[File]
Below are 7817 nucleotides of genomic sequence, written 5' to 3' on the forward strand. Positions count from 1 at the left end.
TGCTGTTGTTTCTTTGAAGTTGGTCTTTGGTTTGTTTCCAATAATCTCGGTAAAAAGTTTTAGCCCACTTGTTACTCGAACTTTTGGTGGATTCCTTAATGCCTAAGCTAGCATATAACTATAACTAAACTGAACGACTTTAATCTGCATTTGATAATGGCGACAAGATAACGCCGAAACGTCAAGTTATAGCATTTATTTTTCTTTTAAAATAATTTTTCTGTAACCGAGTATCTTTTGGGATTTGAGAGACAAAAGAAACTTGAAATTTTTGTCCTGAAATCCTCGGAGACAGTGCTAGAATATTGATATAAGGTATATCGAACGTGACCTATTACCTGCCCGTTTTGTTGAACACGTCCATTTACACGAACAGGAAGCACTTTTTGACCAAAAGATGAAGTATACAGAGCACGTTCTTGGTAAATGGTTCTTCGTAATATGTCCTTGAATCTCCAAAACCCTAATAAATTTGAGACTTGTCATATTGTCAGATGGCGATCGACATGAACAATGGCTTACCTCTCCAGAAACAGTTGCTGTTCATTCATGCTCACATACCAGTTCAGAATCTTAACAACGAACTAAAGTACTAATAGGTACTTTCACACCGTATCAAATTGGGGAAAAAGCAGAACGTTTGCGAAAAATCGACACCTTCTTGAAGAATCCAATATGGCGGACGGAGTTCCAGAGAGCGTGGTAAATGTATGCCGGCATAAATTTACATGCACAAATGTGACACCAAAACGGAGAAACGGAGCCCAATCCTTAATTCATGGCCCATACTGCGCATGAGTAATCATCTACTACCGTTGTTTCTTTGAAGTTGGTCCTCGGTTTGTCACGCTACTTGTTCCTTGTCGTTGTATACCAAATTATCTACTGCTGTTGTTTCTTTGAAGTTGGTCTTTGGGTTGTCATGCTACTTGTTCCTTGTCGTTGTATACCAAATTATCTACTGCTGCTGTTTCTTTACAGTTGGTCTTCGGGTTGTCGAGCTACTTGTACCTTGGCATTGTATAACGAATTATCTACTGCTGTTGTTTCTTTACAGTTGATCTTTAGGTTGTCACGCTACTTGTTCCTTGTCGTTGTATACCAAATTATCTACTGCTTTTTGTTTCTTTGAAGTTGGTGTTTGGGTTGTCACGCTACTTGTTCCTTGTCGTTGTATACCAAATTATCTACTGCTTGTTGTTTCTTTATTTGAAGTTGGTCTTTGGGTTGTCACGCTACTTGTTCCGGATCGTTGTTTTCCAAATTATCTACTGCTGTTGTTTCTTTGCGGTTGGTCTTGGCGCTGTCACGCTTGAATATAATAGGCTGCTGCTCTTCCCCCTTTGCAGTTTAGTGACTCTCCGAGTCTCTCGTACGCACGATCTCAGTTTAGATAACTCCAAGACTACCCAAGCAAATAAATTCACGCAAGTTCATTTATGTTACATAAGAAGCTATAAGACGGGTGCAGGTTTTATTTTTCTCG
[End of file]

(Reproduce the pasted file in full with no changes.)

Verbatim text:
Below are 7817 nucleotides of genomic sequence, written 5' to 3' on the forward strand. Positions count from 1 at the left end.
TGCTGTTGTTTCTTTGAAGTTGGTCTTTGGTTTGTTTCCAATAATCTCGGTAAAAAGTTTTAGCCCACTTGTTACTCGAACTTTTGGTGGATTCCTTAATGCCTAAGCTAGCATATAACTATAACTAAACTGAACGACTTTAATCTGCATTTGATAATGGCGACAAGATAACGCCGAAACGTCAAGTTATAGCATTTATTTTTCTTTTAAAATAATTTTTCTGTAACCGAGTATCTTTTGGGATTTGAGAGACAAAAGAAACTTGAAATTTTTGTCCTGAAATCCTCGGAGACAGTGCTAGAATATTGATATAAGGTATATCGAACGTGACCTATTACCTGCCCGTTTTGTTGAACACGTCCATTTACACGAACAGGAAGCACTTTTTGACCAAAAGATGAAGTATACAGAGCACGTTCTTGGTAAATGGTTCTTCGTAATATGTCCTTGAATCTCCAAAACCCTAATAAATTTGAGACTTGTCATATTGTCAGATGGCGATCGACATGAACAATGGCTTACCTCTCCAGAAACAGTTGCTGTTCATTCATGCTCACATACCAGTTCAGAATCTTAACAACGAACTAAAGTACTAATAGGTACTTTCACACCGTATCAAATTGGGGAAAAAGCAGAACGTTTGCGAAAAATCGACACCTTCTTGAAGAATCCAATATGGCGGACGGAGTTCCAGAGAGCGTGGTAAATGTATGCCGGCATAAATTTACATGCACAAATGTGACACCAAAACGGAGAAACGGAGCCCAATCCTTAATTCATGGCCCATACTGCGCATGAGTAATCATCTACTACCGTTGTTTCTTTGAAGTTGGTCCTCGGTTTGTCACGCTACTTGTTCCTTGTCGTTGTATACCAAATTATCTACTGCTGTTGTTTCTTTGAAGTTGGTCTTTGGGTTGTCATGCTACTTGTTCCTTGTCGTTGTATACCAAATTATCTACTGCTGCTGTTTCTTTACAGTTGGTCTTCGGGTTGTCGAGCTACTTGTACCTTGGCATTGTATAACGAATTATCTACTGCTGTTGTTTCTTTACAGTTGATCTTTAGGTTGTCACGCTACTTGTTCCTTGTCGTTGTATACCAAATTATCTACTGCTTTTTGTTTCTTTGAAGTTGGTGTTTGGGTTGTCACGCTACTTGTTCCTTGTCGTTGTATACCAAATTATCTACTGCTTGTTGTTTCTTTATTTGAAGTTGGTCTTTGGGTTGTCACGCTACTTGTTCCGGATCGTTGTTTTCCAAATTATCTACTGCTGTTGTTTCTTTGCGGTTGGTCTTGGCGCTGTCACGCTTGAATATAATAGGCTGCTGCTCTTCCCCCTTTGCAGTTTAGTGACTCTCCGAGTCTCTCGTACGCACGATCTCAGTTTAGATAACTCCAAGACTACCCAAGCAAATAAATTCACGCAAGTTCATTTATGTTACATAAGAAGCTATAAGACGGGTGCAGGTTTTATTTTTCTCG